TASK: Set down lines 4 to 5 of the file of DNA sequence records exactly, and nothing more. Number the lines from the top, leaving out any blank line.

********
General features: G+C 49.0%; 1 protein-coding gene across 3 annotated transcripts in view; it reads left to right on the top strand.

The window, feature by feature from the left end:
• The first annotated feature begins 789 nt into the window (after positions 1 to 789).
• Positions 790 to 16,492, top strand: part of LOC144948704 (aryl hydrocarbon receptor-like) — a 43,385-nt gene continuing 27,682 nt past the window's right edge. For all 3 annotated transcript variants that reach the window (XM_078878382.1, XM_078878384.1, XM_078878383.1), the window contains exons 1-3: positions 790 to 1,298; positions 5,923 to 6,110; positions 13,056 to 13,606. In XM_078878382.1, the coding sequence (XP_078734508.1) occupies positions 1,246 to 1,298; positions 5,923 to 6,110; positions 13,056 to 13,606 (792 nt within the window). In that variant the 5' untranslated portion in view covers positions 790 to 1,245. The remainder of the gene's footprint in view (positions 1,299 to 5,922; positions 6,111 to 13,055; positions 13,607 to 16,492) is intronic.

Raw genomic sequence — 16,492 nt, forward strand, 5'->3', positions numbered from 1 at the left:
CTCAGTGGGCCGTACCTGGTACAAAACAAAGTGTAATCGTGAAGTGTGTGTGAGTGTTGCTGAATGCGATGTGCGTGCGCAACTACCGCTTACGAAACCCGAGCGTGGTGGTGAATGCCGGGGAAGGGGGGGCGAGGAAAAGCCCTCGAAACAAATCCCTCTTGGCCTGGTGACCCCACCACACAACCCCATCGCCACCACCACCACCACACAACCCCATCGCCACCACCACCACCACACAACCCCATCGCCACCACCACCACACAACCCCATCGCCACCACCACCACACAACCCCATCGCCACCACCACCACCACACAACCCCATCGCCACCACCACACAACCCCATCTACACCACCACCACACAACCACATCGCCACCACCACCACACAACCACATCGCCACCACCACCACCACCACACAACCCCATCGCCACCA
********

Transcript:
• Positions 790 to 16,492, top strand: part of LOC144948704 (aryl hydrocarbon receptor-like) — a 43,385-nt gene continuing 27,682 nt past the window's right edge. For all 3 annotated transcript variants that reach the window (XM_078878382.1, XM_078878384.1, XM_078878383.1), the window contains exons 1-3: positions 790 to 1,298; positions 5,923 to 6,110; positions 13,056 to 13,606. In XM_078878382.1, the coding sequence (XP_078734508.1) occupies positions 1,246 to 1,298; positions 5,923 to 6,110; positions 13,056 to 13,606 (792 nt within the window). In that variant the 5' untranslated portion in view covers positions 790 to 1,245. The remainder of the gene's footprint in view (positions 1,299 to 5,922; positions 6,111 to 13,055; positions 13,607 to 16,492) is intronic.

Raw genomic sequence — 16,492 nt, forward strand, 5'->3', positions numbered from 1 at the left: